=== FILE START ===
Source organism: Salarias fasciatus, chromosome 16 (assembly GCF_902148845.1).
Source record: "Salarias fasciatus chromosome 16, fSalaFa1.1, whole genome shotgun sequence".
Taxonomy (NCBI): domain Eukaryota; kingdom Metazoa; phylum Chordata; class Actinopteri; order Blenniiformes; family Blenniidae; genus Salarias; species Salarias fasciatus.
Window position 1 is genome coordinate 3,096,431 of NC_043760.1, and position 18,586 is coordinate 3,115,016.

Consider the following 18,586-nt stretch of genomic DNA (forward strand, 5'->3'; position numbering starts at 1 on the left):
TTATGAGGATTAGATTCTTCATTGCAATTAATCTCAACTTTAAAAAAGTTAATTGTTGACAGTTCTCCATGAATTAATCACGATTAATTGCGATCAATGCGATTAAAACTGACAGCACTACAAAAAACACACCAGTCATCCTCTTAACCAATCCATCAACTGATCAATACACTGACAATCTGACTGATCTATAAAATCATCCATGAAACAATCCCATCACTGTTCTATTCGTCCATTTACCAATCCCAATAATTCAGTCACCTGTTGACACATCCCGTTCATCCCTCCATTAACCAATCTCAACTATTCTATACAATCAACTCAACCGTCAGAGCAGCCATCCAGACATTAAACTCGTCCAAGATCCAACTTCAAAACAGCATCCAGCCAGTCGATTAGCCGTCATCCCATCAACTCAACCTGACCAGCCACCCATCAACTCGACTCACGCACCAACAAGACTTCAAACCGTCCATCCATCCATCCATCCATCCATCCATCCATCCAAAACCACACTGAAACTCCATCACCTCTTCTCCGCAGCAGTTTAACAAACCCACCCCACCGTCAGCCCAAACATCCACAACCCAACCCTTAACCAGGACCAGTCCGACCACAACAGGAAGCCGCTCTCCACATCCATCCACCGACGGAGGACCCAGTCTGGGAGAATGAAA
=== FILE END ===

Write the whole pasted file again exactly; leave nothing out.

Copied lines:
Source organism: Salarias fasciatus, chromosome 16 (assembly GCF_902148845.1).
Source record: "Salarias fasciatus chromosome 16, fSalaFa1.1, whole genome shotgun sequence".
Taxonomy (NCBI): domain Eukaryota; kingdom Metazoa; phylum Chordata; class Actinopteri; order Blenniiformes; family Blenniidae; genus Salarias; species Salarias fasciatus.
Window position 1 is genome coordinate 3,096,431 of NC_043760.1, and position 18,586 is coordinate 3,115,016.

Consider the following 18,586-nt stretch of genomic DNA (forward strand, 5'->3'; position numbering starts at 1 on the left):
TTATGAGGATTAGATTCTTCATTGCAATTAATCTCAACTTTAAAAAAGTTAATTGTTGACAGTTCTCCATGAATTAATCACGATTAATTGCGATCAATGCGATTAAAACTGACAGCACTACAAAAAACACACCAGTCATCCTCTTAACCAATCCATCAACTGATCAATACACTGACAATCTGACTGATCTATAAAATCATCCATGAAACAATCCCATCACTGTTCTATTCGTCCATTTACCAATCCCAATAATTCAGTCACCTGTTGACACATCCCGTTCATCCCTCCATTAACCAATCTCAACTATTCTATACAATCAACTCAACCGTCAGAGCAGCCATCCAGACATTAAACTCGTCCAAGATCCAACTTCAAAACAGCATCCAGCCAGTCGATTAGCCGTCATCCCATCAACTCAACCTGACCAGCCACCCATCAACTCGACTCACGCACCAACAAGACTTCAAACCGTCCATCCATCCATCCATCCATCCATCCATCCATCCAAAACCACACTGAAACTCCATCACCTCTTCTCCGCAGCAGTTTAACAAACCCACCCCACCGTCAGCCCAAACATCCACAACCCAACCCTTAACCAGGACCAGTCCGACCACAACAGGAAGCCGCTCTCCACATCCATCCACCGACGGAGGACCCAGTCTGGGAGAATGAAA